Back on the FKT attempt, at the first junction of the W section, I am running east to the campsite where we slept the night before. Wolf is there, and I sit down at the picnic table to update him. Knowing that he is still stung by having to bow out, I avoid showing too much enthusiasm.
Wolf says, “You look great. How are you feeling?”
“I’m great, man, but wish you could be out there with me.”
Wolf is never one to show much emotion, but I can tell by the look in his eye that he wants to be running. He tells me, “Have a great day out there,” as I take off through a sleeping village of tents.
A few miles past camp I fall into a steady rhythm and pace for the longest runnable, 25-plus-mile section, a rolling open valley, part of the O circuit. My heart feels open, and my breathing is easy. I run with the naive confidence of the collegiate track athlete I once was. I pass through Camp Seron in the heart of the farm-like terrain at 19.5 miles, 3:46 into the run, a bit faster than record pace.
Soon, I’m cruising through the last part of the wide meandering valley toward Refugio Dickson, where the more steep mountainous terrain begins. Things go well on this section, and I gain a 20-minute lead on Canuto’s split, which I had memorized from his FKT report.
I arrive at Dickson in 5:39 through 31 miles, and stop just long enough to mix some more Vitargo into my bottle. I’m using this concoction supplemented with a few bars as “real food” rewards.
I decide to quit worrying about the FKT and focus my mental energy on smaller goals, like getting to the next camp, over the next climb or through a forest section. As rain begins to pound down, I negotiate the mud-bog section using all sorts of awkward dance and gymnastic moves. Soon, the rain turns to heavy snow and the wind is now ripping, stirring my primal instincts.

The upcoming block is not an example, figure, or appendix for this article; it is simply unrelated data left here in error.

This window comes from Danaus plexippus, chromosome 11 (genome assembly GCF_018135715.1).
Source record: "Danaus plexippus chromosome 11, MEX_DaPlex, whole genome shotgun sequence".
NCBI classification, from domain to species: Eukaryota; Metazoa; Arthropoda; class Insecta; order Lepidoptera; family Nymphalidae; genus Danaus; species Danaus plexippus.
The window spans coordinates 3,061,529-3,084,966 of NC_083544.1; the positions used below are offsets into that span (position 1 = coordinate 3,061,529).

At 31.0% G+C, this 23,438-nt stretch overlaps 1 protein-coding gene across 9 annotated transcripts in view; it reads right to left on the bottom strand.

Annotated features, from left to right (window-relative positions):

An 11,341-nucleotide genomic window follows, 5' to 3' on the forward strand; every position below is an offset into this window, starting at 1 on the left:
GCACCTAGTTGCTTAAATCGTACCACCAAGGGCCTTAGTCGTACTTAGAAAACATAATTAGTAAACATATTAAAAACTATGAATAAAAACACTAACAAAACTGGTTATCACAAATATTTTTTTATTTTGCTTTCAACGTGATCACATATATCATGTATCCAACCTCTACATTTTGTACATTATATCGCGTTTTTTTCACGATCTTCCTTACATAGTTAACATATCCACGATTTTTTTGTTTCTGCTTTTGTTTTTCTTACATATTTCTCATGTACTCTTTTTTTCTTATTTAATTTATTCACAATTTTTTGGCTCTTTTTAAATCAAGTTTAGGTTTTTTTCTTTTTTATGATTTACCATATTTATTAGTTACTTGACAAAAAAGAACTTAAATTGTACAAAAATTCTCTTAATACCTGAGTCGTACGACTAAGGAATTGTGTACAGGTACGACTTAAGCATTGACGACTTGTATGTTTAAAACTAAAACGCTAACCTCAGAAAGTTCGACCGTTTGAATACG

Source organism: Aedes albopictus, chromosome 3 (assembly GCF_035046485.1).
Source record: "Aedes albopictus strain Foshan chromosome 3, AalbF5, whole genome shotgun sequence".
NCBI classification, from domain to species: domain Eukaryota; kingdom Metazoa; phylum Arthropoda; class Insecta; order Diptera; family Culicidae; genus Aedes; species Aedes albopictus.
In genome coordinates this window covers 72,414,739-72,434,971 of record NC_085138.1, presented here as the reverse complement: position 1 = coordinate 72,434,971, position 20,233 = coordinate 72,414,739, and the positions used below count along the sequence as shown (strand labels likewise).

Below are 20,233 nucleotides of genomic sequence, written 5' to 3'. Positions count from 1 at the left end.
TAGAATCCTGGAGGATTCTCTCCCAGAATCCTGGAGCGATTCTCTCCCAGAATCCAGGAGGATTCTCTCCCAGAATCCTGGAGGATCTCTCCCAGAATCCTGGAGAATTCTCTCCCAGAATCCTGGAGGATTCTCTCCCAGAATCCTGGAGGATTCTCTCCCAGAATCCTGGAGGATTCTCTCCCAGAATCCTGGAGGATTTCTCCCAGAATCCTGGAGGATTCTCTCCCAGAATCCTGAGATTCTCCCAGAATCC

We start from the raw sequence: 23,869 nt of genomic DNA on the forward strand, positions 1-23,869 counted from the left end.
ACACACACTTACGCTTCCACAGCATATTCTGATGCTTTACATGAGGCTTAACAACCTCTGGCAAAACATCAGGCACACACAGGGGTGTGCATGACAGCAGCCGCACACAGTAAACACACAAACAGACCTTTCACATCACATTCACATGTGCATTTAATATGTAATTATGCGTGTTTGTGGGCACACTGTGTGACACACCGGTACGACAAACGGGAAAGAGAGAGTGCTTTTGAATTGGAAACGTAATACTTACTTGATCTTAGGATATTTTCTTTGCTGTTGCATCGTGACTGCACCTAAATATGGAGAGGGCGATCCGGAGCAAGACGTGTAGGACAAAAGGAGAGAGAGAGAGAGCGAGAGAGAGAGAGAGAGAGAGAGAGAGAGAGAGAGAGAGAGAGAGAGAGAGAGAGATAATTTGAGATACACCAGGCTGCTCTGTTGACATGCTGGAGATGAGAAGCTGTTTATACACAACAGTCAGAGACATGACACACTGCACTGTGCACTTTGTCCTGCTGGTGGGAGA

Approaching treeline and then above, I run faster than I should but I am in the moment. I encounter some hikers and they relay that rangers are on their way up from the other side to close the pass due to the treacherous weather. I know that the rangers are not going to react well to a mud-covered runner in shorts sprinting over the pass in near white-out conditions.
Jeremy Wolf and Schlarb on Loma del Pliegue Tumbado, Glacier National Park. Photo by Joel Wolpert.
I’m not about to just turn around. I decide that, if the pass is closed, I’ll avoid it and scramble over a peak and keep going. Just before the pass, though, the snow stops, and I see no rangers. Relief. I’ve run 41 miles in 8:09.
At the pass you can see the miles-long Glacier Grey, an ice-cream-like formation flooding the valley below. Down the backside, I descend toward Refugio Grey. The trail is so steep and direct that there is a metal railing on the steepest section for hikers to cling to. In a matter of 45 minutes I go from a blizzard to sunny T-shirt weather.
At the mouth of the out-and-back French Valley, just 13 miles from my finish, I hit the route’s last big climb, but am reduced to an exhausted power hike. At one point, a long glacier snakes down the valley with a several-thousand-foot-long hanging glacier intersecting from above. The hanging glacier drops bus-sized chunks of ice to the valley floor below creating an enormous thunder.
Struggling now, I make the end of the valley in 13:16 with 62 miles covered, but shamefully walk some of the ensuing technical descent. The next mile-long section doubles as a creek, and the cold water revives me.